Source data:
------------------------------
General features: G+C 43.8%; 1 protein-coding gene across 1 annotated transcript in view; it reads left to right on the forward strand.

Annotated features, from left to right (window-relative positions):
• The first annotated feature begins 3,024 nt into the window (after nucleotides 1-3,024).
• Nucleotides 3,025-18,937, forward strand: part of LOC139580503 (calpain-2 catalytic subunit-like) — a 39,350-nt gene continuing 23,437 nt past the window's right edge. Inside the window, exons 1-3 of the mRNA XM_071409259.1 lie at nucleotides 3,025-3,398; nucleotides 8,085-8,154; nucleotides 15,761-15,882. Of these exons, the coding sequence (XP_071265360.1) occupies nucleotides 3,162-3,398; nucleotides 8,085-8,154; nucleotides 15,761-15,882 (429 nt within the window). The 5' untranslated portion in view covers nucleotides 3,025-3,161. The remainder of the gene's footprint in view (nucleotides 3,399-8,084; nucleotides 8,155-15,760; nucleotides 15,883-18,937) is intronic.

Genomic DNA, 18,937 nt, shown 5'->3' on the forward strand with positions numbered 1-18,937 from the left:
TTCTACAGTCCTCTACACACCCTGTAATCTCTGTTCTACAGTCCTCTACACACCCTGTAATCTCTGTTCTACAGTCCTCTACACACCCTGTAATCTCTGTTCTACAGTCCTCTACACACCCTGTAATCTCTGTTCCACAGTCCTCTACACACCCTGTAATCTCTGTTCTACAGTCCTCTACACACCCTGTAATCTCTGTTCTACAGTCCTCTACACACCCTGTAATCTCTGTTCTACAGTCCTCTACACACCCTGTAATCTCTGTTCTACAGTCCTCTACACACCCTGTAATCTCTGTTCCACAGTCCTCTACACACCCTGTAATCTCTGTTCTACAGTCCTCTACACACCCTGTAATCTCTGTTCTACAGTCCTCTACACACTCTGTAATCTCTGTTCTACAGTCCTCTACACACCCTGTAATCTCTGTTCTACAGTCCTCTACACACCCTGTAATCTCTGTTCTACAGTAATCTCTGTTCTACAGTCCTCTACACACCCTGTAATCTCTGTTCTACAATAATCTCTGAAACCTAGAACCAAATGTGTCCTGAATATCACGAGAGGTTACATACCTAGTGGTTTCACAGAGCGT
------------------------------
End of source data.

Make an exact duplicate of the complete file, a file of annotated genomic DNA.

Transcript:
General features: G+C 43.8%; 1 protein-coding gene across 1 annotated transcript in view; it reads left to right on the forward strand.

Annotated features, from left to right (window-relative positions):
• The first annotated feature begins 3,024 nt into the window (after nucleotides 1-3,024).
• Nucleotides 3,025-18,937, forward strand: part of LOC139580503 (calpain-2 catalytic subunit-like) — a 39,350-nt gene continuing 23,437 nt past the window's right edge. Inside the window, exons 1-3 of the mRNA XM_071409259.1 lie at nucleotides 3,025-3,398; nucleotides 8,085-8,154; nucleotides 15,761-15,882. Of these exons, the coding sequence (XP_071265360.1) occupies nucleotides 3,162-3,398; nucleotides 8,085-8,154; nucleotides 15,761-15,882 (429 nt within the window). The 5' untranslated portion in view covers nucleotides 3,025-3,161. The remainder of the gene's footprint in view (nucleotides 3,399-8,084; nucleotides 8,155-15,760; nucleotides 15,883-18,937) is intronic.

Genomic DNA, 18,937 nt, shown 5'->3' on the forward strand with positions numbered 1-18,937 from the left:
TTCTACAGTCCTCTACACACCCTGTAATCTCTGTTCTACAGTCCTCTACACACCCTGTAATCTCTGTTCTACAGTCCTCTACACACCCTGTAATCTCTGTTCTACAGTCCTCTACACACCCTGTAATCTCTGTTCCACAGTCCTCTACACACCCTGTAATCTCTGTTCTACAGTCCTCTACACACCCTGTAATCTCTGTTCTACAGTCCTCTACACACCCTGTAATCTCTGTTCTACAGTCCTCTACACACCCTGTAATCTCTGTTCTACAGTCCTCTACACACCCTGTAATCTCTGTTCCACAGTCCTCTACACACCCTGTAATCTCTGTTCTACAGTCCTCTACACACCCTGTAATCTCTGTTCTACAGTCCTCTACACACTCTGTAATCTCTGTTCTACAGTCCTCTACACACCCTGTAATCTCTGTTCTACAGTCCTCTACACACCCTGTAATCTCTGTTCTACAGTAATCTCTGTTCTACAGTCCTCTACACACCCTGTAATCTCTGTTCTACAATAATCTCTGAAACCTAGAACCAAATGTGTCCTGAATATCACGAGAGGTTACATACCTAGTGGTTTCACAGAGCGT